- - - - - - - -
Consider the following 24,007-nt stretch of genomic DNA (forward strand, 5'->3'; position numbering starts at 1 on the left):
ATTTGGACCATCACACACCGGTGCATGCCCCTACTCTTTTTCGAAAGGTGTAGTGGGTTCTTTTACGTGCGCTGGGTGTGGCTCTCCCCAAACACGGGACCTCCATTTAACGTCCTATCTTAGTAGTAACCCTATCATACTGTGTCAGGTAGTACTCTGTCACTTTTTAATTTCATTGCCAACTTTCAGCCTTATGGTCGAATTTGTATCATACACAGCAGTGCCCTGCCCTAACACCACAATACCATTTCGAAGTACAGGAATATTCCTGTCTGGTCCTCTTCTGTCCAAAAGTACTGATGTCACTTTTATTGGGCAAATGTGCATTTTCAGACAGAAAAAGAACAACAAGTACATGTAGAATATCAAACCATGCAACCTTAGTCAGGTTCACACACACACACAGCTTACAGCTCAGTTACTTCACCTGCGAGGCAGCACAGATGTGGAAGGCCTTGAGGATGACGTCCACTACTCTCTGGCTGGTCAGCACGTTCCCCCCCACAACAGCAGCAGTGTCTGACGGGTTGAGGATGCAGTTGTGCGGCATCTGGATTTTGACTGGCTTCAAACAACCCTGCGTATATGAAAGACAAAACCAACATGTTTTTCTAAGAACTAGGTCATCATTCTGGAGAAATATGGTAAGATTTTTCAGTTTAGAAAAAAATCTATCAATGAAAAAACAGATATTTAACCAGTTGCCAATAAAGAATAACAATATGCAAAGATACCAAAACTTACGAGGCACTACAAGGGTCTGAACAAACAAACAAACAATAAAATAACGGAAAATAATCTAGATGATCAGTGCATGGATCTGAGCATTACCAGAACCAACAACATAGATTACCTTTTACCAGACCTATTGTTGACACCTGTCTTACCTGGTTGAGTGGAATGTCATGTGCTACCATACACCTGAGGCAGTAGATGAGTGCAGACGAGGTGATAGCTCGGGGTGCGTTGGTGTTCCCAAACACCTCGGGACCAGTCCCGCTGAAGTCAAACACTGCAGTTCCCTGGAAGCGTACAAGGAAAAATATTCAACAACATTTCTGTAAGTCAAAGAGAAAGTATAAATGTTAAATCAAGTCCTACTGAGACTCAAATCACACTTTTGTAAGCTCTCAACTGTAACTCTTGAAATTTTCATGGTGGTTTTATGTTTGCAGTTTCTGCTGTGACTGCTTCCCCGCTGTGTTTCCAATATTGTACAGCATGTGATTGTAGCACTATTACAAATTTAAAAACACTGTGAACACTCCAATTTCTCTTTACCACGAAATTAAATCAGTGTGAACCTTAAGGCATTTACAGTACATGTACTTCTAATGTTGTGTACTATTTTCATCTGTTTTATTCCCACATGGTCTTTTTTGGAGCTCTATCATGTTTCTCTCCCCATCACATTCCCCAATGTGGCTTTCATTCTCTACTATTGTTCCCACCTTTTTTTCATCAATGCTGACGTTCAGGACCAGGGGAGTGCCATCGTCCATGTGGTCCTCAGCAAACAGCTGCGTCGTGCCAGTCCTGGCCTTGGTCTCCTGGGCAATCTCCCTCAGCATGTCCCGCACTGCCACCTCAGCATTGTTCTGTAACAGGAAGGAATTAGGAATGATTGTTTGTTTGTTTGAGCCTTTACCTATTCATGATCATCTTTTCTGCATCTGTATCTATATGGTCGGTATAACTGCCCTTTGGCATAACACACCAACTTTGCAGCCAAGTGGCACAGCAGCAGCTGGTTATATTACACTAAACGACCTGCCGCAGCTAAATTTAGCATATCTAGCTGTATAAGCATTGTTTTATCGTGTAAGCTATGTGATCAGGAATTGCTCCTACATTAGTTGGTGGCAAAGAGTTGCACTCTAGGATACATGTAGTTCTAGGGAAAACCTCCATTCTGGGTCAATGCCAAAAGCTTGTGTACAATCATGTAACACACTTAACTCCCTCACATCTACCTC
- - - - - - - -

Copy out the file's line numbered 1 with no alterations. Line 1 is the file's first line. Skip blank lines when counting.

Consider the following 24,007-nt stretch of genomic DNA (forward strand, 5'->3'; position numbering starts at 1 on the left):